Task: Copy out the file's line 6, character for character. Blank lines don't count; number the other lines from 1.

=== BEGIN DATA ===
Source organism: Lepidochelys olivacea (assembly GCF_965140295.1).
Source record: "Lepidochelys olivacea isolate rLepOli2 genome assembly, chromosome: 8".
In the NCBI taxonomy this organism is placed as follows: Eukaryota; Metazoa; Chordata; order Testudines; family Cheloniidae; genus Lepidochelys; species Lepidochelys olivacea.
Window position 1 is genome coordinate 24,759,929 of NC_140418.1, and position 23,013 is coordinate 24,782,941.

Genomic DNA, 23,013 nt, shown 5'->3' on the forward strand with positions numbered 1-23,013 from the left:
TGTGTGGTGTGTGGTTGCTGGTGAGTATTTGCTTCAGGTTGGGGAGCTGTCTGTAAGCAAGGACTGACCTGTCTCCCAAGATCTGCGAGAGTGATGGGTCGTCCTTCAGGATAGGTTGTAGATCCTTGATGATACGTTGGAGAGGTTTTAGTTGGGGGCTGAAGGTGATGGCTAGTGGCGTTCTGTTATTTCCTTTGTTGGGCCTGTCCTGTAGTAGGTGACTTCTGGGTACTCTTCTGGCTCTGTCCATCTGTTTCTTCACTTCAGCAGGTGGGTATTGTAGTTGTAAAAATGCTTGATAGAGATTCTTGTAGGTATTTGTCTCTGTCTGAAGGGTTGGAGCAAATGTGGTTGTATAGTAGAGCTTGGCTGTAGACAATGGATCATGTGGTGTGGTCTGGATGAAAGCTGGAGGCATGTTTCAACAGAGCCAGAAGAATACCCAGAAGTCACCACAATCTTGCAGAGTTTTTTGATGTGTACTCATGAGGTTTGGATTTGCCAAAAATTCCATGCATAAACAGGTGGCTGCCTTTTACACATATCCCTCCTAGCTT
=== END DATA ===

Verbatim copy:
TGTGTGGTGTGTGGTTGCTGGTGAGTATTTGCTTCAGGTTGGGGAGCTGTCTGTAAGCAAGGACTGACCTGTCTCCCAAGATCTGCGAGAGTGATGGGTCGTCCTTCAGGATAGGTTGTAGATCCTTGATGATACGTTGGAGAGGTTTTAGTTGGGGGCTGAAGGTGATGGCTAGTGGCGTTCTGTTATTTCCTTTGTTGGGCCTGTCCTGTAGTAGGTGACTTCTGGGTACTCTTCTGGCTCTGTCCATCTGTTTCTTCACTTCAGCAGGTGGGTATTGTAGTTGTAAAAATGCTTGATAGAGATTCTTGTAGGTATTTGTCTCTGTCTGAAGGGTTGGAGCAAATGTGGTTGTATAGTAGAGCTTGGCTGTAGACAATGGATCATGTGGTGTGGTCTGGATGAAAGCTGGAGGCATGTTTCAACAGAGCCAGAAGAATACCCAGAAGTCACCACAATCTTGCAGAGTTTTTTGATGTGTACTCATGAGGTTTGGATTTGCCAAAAATTCCATGCATAAACAGGTGGCTGCCTTTTACACATATCCCTCCTAGCTT